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In all the wings which I have examined, whether in the insect, bat, or bird, the wing is recovered, flexed, or drawn towards the body by the action of elastic ligaments, these structures, by their mere contraction, causing the wing, when fully extended and presenting its maximum of surface, to resume its position of rest and plane of least resistance. The principal effort required in flight is, therefore, made during extension, and at the beginning of the down stroke. The elastic ligaments are variously formed, and the amount of contraction which they undergo is in all cases accurately adapted to the size and form of the wing, and the rapidity with which it is worked; the contraction being greatest in the short-winged and heavy-bodied insects and birds, and

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FIG. 62.–Left wing of the albatross. d, e, f Anterior or thick margin of pinion.

b, a, c Posterior or thin margin, composed of the primary (6), secondary (a), and tertiary (c) feathers. In this wing the first primary is the longest, the primary coverts and subcoverts being unusually long and strong. The secondary coverts and subcoverts occupy the body of the wing (e,d), and are so numerous as effectually to prevent any escape of air between them during the return or up stroke. This wing, which I have in my possession,

measures over six feet in length.- Original. least in the light-bodied and ample-winged ones, particularly such as skim or glide. The mechanical action of the elastic ligaments, I need scarcely remark, insures an additional period of repose to the wing at each stroke ; and this is a point of some importance, as showing that the lengthened and laborious flights of insects and birds are not without their stated intervals of rest.

All wings are furnished at their roots with some form of universal joint which enables them to move not only in an

little shorter; and in the swallows this is still more the case, the first quill being the longest, the rest rapidly diminishing in length.”— Macgillivray, Hist. Brit. Birds, vol. i. p. 82. “The hawks have been classed as noble or ignoble, according to the length and sharpness of their wings; and the fal. cons, or long-winged hawks, are distinguished from the short-winged ones by the second feather of the wing being either the longest or equal in length to the third, and by the nature of the stoop made in pursuit of their prey.”— Falconry in the British Isles, by F. H. Salvin and W. Brodrick. Lond. 1855, p. 28.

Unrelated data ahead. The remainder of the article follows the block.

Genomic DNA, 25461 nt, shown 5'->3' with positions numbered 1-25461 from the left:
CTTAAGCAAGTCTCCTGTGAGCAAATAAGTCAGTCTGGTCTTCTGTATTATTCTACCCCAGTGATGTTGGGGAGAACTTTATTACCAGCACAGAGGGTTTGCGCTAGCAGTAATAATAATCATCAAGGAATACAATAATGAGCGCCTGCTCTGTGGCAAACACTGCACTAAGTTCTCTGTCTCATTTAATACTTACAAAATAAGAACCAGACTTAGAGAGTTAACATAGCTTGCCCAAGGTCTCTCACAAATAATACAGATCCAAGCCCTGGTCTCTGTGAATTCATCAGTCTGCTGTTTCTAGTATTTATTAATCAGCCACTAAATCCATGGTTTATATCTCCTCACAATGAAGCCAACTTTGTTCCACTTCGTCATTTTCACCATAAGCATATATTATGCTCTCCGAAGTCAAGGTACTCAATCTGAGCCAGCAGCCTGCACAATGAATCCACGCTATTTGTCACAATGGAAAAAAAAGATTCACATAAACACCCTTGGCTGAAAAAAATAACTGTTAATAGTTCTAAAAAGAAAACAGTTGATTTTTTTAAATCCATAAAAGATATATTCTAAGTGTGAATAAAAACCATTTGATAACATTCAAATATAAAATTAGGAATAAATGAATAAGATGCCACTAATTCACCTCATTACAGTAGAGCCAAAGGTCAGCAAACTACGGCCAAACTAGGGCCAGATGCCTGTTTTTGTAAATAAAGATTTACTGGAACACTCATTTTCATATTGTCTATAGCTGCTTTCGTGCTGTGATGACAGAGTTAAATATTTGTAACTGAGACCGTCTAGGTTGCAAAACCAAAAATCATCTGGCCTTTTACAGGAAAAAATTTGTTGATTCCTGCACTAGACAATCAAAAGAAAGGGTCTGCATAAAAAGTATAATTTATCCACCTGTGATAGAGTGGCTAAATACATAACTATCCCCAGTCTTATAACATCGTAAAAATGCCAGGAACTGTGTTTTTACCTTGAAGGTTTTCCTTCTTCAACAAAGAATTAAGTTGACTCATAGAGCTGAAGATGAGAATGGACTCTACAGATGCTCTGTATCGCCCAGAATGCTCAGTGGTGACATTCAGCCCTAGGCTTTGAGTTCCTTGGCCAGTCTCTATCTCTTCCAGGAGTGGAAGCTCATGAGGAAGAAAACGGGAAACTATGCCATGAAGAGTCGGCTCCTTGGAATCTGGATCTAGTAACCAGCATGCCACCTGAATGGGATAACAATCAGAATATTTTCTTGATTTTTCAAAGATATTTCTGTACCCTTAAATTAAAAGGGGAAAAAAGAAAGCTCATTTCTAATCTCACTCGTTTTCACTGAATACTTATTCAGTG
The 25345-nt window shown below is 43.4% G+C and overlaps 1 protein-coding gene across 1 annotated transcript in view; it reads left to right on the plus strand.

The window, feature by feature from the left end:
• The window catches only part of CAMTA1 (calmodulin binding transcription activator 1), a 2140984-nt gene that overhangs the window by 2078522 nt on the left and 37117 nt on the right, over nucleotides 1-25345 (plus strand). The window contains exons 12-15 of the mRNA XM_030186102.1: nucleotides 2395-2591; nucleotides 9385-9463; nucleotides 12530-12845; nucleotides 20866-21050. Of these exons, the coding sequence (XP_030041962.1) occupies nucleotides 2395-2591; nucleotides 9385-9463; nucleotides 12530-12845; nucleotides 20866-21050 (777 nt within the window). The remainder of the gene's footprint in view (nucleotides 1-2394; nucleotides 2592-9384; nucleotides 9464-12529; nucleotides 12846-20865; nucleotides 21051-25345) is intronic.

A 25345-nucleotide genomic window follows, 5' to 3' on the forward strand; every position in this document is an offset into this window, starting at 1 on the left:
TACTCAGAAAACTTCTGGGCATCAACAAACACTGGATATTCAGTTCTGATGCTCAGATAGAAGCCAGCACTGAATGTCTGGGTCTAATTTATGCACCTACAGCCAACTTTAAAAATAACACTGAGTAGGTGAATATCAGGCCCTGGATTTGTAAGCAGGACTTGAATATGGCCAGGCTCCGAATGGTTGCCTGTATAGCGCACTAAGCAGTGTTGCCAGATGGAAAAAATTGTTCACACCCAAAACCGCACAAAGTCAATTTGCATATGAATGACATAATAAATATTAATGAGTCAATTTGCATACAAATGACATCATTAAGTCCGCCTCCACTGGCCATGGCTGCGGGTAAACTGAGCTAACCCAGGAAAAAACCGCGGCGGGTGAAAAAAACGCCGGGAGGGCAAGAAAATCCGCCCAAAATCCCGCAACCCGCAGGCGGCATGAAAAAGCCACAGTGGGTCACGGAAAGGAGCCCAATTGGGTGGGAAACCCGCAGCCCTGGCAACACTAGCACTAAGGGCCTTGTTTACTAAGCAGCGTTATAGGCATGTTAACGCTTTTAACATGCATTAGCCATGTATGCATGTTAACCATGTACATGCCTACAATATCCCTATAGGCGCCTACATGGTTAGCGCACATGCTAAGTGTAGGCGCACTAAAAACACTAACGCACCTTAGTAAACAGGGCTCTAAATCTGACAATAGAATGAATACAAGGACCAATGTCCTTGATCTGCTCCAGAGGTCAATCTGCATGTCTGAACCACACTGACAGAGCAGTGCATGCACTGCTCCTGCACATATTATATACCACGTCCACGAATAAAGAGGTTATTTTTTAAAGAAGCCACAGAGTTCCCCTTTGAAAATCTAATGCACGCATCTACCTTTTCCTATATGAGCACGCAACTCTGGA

upward, downward, forward, or backward direction, but also at various intermediate degrees of obliquity. All wings obtain their leverage by presenting oblique surfaces to the air, the degree of obliquity gradually increasing in a direction from behind forwards and downwards during extension and the down stroke, and gradually decreasing in an opposite direction during flexion and the up stroke.

In the insect the oblique surfaces are due to the conformation of the shoulder-joint, this being furnished with a system of check-ligaments, and with horny prominences or stops, set,

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FIG. 63.-The Lapwing, or Green Plover (Vanellus cristatus, Meyer), with one

wing (cb, d' e' f') fully extended, and forming a long lever; the other (d e f,
cb) being in a flexed condition and forming a short lever. In the extended
wing the anterior or thick margin (d' e' f) is directed upwards and forwards
(vide arrow), the posterior or thin margin (c, b) downwards and backwards.
The reverse of this happens during flexion, the anterior or thick margin
(d, e, f being directed downwards and forwards (vide arrow), the posterior
or thin margin(cb) bearing the rowing-feathers upwards and backwards. The
wings therefore twist in opposite directions during extension and flexion;
and this is a point of the utmost importance in the action of all wings, as it
enables the volant animal to rotate the wings on and off the air, and to pre-
sent at one time (in extension) resisting, kite-like surfaces, and at another
(in flexion) knife-like and comparatively non-resisting surfaces. It rarely
happens in flight that the wing (dej, cb) is so fully flexed as in the figure.
As a consequence, the under surface of the wing is, as a rule, inclined up-
wards and forwards, even in flexion, so that it acts as a kite in extension
and flexion, and during the up and down strokes.-Original.

as nearly as may be, at right angles to each other. The check-ligaments and horny prominences are so arranged that when the wing is made to vibrate, it is also made to rotate in the direction of its length, in the manner explained.

In the bat and bird the oblique surfaces are produced by the spiral configuration of the articular surfaces of the bones of the wing, and by the rotation of the bones of the arm, forearm, and hand, upon their long axes. The reaction of the air also assists in the production of the oblique surfaces.

That the wing twists upon itself structurally, not only in the insect, but also in the bat and bird, any one may readily satisfy himself by a careful examination; and that it twists upon itself during its action I have had the most convincing and repeated proofs (figs. 64, 65, and 66). The twisting in question